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THE SCARLET LETTER

Director: WIM WENDERS

W. GERMANY-SPAIN • 1973 • SUBTITLED • COLOUR • 89 MIN


THIS LITTLE-SEEN ADAPTATION OF NATHANIEL HAWTHORNE’S CLASSIC NOVEL WAS ONE OF WENDERS’ MOST UNUSUAL PROJECTS. HE WASN’T ENTIRELY HAPPY WITH THE PRODUCTION AND VOWED NEVER AGAIN TO MAKE A PERIOD PIECE, BUT THE FILM REMAINS FASCINATING AND IS MUCH BETTER THAN WENDERS’ OWN ASSESSMENT OF IT.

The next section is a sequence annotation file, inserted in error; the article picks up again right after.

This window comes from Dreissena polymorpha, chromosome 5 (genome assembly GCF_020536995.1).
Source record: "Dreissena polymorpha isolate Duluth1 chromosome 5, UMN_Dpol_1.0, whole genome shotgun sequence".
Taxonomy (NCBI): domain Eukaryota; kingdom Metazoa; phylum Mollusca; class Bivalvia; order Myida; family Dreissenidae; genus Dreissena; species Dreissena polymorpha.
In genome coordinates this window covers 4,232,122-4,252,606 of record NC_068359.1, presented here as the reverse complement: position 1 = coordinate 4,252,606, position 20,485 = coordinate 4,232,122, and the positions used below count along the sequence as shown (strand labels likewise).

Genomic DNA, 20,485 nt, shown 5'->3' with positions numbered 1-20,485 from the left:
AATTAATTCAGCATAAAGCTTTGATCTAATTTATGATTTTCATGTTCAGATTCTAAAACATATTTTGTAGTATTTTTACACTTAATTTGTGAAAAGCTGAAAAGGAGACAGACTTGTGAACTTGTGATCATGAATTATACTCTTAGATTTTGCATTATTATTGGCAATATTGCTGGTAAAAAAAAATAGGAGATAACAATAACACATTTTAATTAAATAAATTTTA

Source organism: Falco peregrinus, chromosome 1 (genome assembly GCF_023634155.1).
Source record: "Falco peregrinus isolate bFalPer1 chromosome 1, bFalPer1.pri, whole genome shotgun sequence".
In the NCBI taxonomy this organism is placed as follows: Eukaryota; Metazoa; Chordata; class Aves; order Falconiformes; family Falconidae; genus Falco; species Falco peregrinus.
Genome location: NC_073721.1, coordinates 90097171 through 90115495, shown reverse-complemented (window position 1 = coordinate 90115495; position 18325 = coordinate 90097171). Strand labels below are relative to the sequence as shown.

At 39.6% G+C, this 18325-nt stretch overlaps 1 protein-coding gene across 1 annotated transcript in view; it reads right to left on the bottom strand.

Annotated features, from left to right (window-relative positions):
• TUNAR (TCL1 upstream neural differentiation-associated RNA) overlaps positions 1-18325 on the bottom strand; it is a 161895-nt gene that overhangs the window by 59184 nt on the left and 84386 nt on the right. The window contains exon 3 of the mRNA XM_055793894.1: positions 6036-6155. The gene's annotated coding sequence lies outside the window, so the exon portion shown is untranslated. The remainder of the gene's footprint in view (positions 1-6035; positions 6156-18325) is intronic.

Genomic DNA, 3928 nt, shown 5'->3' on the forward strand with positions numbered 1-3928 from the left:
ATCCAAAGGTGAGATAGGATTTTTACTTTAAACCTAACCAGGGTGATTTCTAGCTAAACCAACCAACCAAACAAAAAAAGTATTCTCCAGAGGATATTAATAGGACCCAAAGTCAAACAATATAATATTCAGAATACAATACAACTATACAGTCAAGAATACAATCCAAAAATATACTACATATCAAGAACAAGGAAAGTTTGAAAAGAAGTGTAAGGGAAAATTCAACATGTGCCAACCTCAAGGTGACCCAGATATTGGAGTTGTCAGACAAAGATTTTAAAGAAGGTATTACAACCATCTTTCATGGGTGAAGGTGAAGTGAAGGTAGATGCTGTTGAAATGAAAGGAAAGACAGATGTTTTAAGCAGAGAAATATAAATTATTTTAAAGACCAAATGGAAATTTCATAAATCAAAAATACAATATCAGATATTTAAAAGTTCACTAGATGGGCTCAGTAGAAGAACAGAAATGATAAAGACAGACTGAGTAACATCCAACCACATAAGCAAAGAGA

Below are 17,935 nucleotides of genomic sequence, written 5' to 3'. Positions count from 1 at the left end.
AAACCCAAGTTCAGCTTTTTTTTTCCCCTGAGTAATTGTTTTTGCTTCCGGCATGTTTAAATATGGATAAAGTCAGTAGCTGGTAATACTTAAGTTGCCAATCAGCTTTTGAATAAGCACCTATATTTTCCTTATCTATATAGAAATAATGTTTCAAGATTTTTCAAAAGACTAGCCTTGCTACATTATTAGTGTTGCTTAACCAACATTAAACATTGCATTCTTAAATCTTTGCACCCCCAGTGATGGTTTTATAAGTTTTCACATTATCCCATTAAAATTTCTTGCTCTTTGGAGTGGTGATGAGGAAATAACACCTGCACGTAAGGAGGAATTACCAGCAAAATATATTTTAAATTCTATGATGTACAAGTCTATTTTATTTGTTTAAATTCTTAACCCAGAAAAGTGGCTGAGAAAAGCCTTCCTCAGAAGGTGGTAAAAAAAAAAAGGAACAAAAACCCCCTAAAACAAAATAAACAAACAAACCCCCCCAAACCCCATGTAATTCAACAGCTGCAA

The setting is 17th century New England, where Dr. Prynne (Hans Christian Blech) arrives to join his wife Hester (Senta Berger) and finds that for the past seven years she has been outcast from the community by the local Puritans. Required to display a scarlet ‘A’ for Adulteress on her dress and questioned annually, Hester still refuses to name the father of her child Pearl. Although impressed by Hester’s stoicism, Dr. Prynne becomes obsessed with proving that the troubled Pastor Dimmesdale (Lou Castel) is Pearl’s father. Both novel and film plead the cause of freedom against bigotry, but Wenders goes further than Hawthorne in his condemnation of both Dimmesdale and Puritanism. It turns out that his Scarlet Letter is in fact modelled on Nicholas Ray’s Freudian cult western Johnny Guitar.

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